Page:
Don’t nobody drop realer truths or more major keys than me, alone, in my room.
The wit. The humor. The accuracy. I am in awe of my private running commentary on life.
But that’s just the problem. In reality, my thoughts aren’t all that great. Sometimes I think the dumbest things. Sometimes I say them out loud. Yet my opinion of myself doesn’t falter. How come? Is this okay?
It might have been a little harder to maintain any delusions about how great I am if I lived in the time of the Israelites. Deuteronomy 23 makes this clear when it takes some time to dive into the rules about uncleanness and serving in God’s temple.
The chapter starts with a list of people with certain ailments and even of certain nationalities who can’t serve in the temple. That sounds unfair.
It then goes on to slam the Israelites for the uncleanness of really normal body functions, like wet dreams (“nocturnal emission”, verse 10) and moving one’s bowels.
The Israelites have to be careful about all of these things, Moses explains, because God is moving through their camp, and they don’t want Him to “see among you anything indecent and turn away from you” (verse 14).
Is that a real threat?
I mean, we all know that the Lord, the Creator of the universe, the Architect of our world, isn’t offended by our bodies working the way He made them to work.
Still, these first few verses of the chapter sting. It’s rejection after rejection after rejection, and it doesn’t feel right. We don’t deserve this kind of treatment, our hearts cry. God’s lucky to have us.
But isn’t that the problem? We think the world of ourselves. We pat ourselves on the back for reading the Bible, especially if we pause a little bit to reflect on the words. We are inspired by our own church attendance and we smile with pride at our daily prayers.
Even if we don’t do those things, we’re proud of ourselves for being individuals. We think we’re pretty great for connecting with God in our own way. We wish we could tell more people about how we’ve found something that works, or about our discovery that we’re imperfect, and that’s beautiful.
We think we’re awesome.
But this chapter swiftly pulls us back down to earth: we’re not.
The smallest things, the most basic things about ourselves are still unclean to God. Not because He’s grossed out by us, but because He is so much better than us.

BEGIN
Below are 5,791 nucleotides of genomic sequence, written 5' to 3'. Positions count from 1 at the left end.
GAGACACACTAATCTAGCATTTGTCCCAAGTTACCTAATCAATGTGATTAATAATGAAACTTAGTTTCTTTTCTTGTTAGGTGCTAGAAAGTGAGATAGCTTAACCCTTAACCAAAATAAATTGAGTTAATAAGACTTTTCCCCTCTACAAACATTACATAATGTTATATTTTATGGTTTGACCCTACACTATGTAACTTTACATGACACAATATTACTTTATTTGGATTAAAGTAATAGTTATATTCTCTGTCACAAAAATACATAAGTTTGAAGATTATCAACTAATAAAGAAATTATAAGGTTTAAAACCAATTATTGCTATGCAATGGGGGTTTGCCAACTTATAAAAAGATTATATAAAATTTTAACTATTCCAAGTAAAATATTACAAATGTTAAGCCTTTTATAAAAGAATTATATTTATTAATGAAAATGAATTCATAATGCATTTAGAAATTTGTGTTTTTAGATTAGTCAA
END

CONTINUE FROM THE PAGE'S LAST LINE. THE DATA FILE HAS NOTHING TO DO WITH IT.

That’s an understatement. He’s so much higher than us. That’s an understatement, too; what I mean is that He is the definition, the origin of Perfection, and we are so full of Imperfection that it’s insane that He even thinks of us.
And even that is an understatement.
We’re not supposed to think things like this. We’re supposed to shun guilt and shame and remind ourselves that we are, in reality, royalty.
And while it’s true that God loves us wildly and that guilt and shame and self-hate are not what He wants for us, at the same time it’s true that we don’t deserve Him.
We are not good people. We are evil and wicked and unclean. The sooner we realize that, the sooner we can realize and accept our need for God. The sooner we realize that, the sooner we will cling to God and never let go. And the sooner we realize that, the sooner we’ll realize that this world is not our home.
After all, this world is filled to the brim with other evil, wicked, unclean and not good people. They’ve done horrible things in the past. They’re doing horrible things right now. They’re planning on doing horrible things in the future.
Yet our opinion of this world doesn’t falter much. We want Jesus to come back, but not too soon. We anchor our greatest joys, hopes and dreams on the entertainment, the careers, the opportunities that exist here on earth. Deep down, we don’t even think people really need Jesus because they’re doing fine on their own.
We have to fall out of love with ourselves, with this earth, with what we know. We have to see ourselves for who we really are – doomed and broken and in desperate need of salvation.
If God has to surprise us, to make us uncomfortable in order to help us do that? So be it!
He’s doing it to save our souls.
“You are nothing without me.”
That’s hard. It feels weird. Everywhere else, we’re being taught that our worth shouldn’t come from anywhere but within. How are we supposed to accept God’s words?
The problem with all the talk of loving yourself and inner worth is that it ignores all the wrong that we have done. We are the people who hurt the ones we’re supposed to love. We are the people who self-destruct. We are the people who enslaved Africans for hundreds of years. We are the people who think less of a person because of their gender or the color of their skin. We are the people who rounded up Jewish people and tortured them to death. We are the people who hate and kill and abuse and destroy every single day.
No, you may not have done all of these things personally, but the point is that we did it. Humanity did it. But we can’t accept this until we fall out of love with ourselves. We can’t start fighting for salvation, for freedom from ourselves, until we fall out of love with ourselves.
And into love with Someone new. Someone who is so much better, so much higher, so unendingly perfect that we will soon realize that He is all we need.
So what are we waiting for? Break up with yourself. Let’s try a new love on for size.
One thought on “Fall out of love with yourself (Deuteronomy 23)”
Absolutely! I need to fall out of love with myself and into love with Jesus!